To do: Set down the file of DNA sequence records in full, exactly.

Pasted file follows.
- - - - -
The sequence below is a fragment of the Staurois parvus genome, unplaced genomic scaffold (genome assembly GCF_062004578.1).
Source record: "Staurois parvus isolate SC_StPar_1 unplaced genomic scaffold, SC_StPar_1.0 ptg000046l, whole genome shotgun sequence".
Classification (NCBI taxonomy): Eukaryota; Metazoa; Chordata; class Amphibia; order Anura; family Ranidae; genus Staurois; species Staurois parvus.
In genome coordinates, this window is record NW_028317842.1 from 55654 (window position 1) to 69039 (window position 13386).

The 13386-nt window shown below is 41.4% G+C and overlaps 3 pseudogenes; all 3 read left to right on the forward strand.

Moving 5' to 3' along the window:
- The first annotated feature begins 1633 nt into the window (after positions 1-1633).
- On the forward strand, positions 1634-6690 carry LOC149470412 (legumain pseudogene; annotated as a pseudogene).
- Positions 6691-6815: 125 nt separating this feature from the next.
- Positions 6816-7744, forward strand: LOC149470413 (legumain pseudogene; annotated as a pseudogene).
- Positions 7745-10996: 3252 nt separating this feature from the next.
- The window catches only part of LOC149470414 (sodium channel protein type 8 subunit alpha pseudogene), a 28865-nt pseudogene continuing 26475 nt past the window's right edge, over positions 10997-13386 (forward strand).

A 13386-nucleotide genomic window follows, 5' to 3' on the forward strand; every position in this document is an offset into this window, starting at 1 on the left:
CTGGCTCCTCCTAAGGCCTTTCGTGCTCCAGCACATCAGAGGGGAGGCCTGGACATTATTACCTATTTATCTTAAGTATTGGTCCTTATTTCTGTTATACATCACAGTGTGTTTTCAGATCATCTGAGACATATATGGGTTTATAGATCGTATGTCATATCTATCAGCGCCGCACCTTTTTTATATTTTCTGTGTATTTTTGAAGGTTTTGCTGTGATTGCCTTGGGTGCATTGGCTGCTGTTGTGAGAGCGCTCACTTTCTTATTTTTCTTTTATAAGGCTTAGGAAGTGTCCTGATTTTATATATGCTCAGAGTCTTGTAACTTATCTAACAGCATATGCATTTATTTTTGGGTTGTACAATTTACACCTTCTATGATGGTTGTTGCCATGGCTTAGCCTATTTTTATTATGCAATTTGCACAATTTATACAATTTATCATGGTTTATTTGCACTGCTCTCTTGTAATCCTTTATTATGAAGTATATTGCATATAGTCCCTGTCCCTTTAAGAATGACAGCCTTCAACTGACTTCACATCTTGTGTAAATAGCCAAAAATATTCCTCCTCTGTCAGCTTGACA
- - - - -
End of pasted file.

The sequence below is a fragment of the Staurois parvus genome, unplaced genomic scaffold (genome assembly GCF_062004578.1).
Source record: "Staurois parvus isolate SC_StPar_1 unplaced genomic scaffold, SC_StPar_1.0 ptg000046l, whole genome shotgun sequence".
Classification (NCBI taxonomy): Eukaryota; Metazoa; Chordata; class Amphibia; order Anura; family Ranidae; genus Staurois; species Staurois parvus.
In genome coordinates, this window is record NW_028317842.1 from 55654 (window position 1) to 69039 (window position 13386).

The 13386-nt window shown below is 41.4% G+C and overlaps 3 pseudogenes; all 3 read left to right on the forward strand.

Moving 5' to 3' along the window:
- The first annotated feature begins 1633 nt into the window (after positions 1-1633).
- On the forward strand, positions 1634-6690 carry LOC149470412 (legumain pseudogene; annotated as a pseudogene).
- Positions 6691-6815: 125 nt separating this feature from the next.
- Positions 6816-7744, forward strand: LOC149470413 (legumain pseudogene; annotated as a pseudogene).
- Positions 7745-10996: 3252 nt separating this feature from the next.
- The window catches only part of LOC149470414 (sodium channel protein type 8 subunit alpha pseudogene), a 28865-nt pseudogene continuing 26475 nt past the window's right edge, over positions 10997-13386 (forward strand).

A 13386-nucleotide genomic window follows, 5' to 3' on the forward strand; every position in this document is an offset into this window, starting at 1 on the left:
CTGGCTCCTCCTAAGGCCTTTCGTGCTCCAGCACATCAGAGGGGAGGCCTGGACATTATTACCTATTTATCTTAAGTATTGGTCCTTATTTCTGTTATACATCACAGTGTGTTTTCAGATCATCTGAGACATATATGGGTTTATAGATCGTATGTCATATCTATCAGCGCCGCACCTTTTTTATATTTTCTGTGTATTTTTGAAGGTTTTGCTGTGATTGCCTTGGGTGCATTGGCTGCTGTTGTGAGAGCGCTCACTTTCTTATTTTTCTTTTATAAGGCTTAGGAAGTGTCCTGATTTTATATATGCTCAGAGTCTTGTAACTTATCTAACAGCATATGCATTTATTTTTGGGTTGTACAATTTACACCTTCTATGATGGTTGTTGCCATGGCTTAGCCTATTTTTATTATGCAATTTGCACAATTTATACAATTTATCATGGTTTATTTGCACTGCTCTCTTGTAATCCTTTATTATGAAGTATATTGCATATAGTCCCTGTCCCTTTAAGAATGACAGCCTTCAACTGACTTCACATCTTGTGTAAATAGCCAAAAATATTCCTCCTCTGTCAGCTTGACA